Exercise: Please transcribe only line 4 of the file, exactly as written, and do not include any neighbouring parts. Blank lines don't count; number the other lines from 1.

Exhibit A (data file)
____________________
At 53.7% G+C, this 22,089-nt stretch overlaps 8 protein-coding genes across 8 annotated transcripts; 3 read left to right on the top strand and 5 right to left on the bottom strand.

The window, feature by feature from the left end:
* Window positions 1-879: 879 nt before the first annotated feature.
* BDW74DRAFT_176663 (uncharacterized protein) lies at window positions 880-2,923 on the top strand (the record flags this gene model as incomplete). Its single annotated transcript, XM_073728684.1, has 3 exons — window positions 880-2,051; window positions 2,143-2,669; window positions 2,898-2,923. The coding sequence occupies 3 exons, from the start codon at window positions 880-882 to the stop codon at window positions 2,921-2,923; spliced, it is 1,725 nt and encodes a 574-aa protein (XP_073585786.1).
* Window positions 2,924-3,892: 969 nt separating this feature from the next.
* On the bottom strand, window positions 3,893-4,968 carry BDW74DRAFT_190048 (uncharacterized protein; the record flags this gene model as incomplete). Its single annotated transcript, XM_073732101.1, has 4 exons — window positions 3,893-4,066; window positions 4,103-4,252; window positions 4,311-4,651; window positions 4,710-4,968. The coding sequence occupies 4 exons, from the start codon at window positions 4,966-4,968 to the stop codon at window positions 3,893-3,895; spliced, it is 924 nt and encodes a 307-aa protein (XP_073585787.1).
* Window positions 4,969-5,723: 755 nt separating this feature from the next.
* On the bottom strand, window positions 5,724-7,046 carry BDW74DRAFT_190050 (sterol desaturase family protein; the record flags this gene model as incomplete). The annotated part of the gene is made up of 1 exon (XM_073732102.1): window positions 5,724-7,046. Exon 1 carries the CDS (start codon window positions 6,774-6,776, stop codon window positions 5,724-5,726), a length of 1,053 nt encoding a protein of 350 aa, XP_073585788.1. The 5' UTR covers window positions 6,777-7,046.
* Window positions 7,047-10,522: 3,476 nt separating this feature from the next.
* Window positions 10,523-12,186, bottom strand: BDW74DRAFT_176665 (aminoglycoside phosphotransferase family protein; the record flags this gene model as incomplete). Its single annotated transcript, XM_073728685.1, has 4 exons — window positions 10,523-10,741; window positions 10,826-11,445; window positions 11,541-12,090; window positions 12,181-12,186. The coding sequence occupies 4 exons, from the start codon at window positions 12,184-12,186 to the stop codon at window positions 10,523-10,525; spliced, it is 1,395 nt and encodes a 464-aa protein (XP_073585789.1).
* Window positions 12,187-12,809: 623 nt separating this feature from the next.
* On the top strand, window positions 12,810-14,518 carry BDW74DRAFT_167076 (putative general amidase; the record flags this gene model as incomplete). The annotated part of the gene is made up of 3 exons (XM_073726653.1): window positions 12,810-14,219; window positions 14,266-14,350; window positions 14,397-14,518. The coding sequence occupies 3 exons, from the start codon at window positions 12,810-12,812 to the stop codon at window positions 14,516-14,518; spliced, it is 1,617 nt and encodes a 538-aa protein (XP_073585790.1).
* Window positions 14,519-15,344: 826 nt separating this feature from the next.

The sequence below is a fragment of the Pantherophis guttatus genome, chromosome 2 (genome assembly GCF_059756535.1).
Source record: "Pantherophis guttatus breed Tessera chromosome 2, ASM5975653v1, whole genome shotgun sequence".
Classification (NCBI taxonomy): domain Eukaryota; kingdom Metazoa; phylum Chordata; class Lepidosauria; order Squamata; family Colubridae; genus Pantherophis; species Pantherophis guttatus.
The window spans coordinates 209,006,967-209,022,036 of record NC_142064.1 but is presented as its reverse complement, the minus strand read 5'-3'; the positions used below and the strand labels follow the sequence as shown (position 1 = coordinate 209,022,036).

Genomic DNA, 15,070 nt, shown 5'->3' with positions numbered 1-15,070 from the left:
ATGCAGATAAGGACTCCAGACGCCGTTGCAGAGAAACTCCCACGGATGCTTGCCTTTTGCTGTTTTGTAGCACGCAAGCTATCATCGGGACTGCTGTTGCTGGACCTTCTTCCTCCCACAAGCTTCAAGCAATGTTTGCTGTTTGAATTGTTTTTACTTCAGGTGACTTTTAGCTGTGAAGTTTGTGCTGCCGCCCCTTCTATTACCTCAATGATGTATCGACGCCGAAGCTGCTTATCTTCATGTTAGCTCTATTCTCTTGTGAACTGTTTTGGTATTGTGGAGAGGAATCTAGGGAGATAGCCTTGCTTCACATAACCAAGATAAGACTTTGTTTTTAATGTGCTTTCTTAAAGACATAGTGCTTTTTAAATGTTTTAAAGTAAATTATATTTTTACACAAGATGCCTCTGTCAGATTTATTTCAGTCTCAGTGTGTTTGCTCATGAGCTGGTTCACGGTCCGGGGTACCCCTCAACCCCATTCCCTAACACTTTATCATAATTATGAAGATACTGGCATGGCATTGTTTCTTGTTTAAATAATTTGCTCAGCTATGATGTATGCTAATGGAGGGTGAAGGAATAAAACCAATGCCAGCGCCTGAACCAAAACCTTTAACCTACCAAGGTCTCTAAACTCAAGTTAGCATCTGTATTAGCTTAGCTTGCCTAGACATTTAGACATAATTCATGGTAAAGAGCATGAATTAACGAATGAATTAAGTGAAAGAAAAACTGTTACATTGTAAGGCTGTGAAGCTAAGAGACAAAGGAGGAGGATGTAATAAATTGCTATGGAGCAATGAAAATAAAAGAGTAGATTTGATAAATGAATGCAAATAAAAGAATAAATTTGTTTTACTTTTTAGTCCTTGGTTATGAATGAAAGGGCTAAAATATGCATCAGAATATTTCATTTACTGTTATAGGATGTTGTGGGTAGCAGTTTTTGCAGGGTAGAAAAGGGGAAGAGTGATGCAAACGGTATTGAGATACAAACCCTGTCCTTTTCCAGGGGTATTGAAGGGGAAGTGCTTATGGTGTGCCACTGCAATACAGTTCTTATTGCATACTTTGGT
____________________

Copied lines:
* BDW74DRAFT_176663 (uncharacterized protein) lies at window positions 880-2,923 on the top strand (the record flags this gene model as incomplete). Its single annotated transcript, XM_073728684.1, has 3 exons — window positions 880-2,051; window positions 2,143-2,669; window positions 2,898-2,923. The coding sequence occupies 3 exons, from the start codon at window positions 880-882 to the stop codon at window positions 2,921-2,923; spliced, it is 1,725 nt and encodes a 574-aa protein (XP_073585786.1).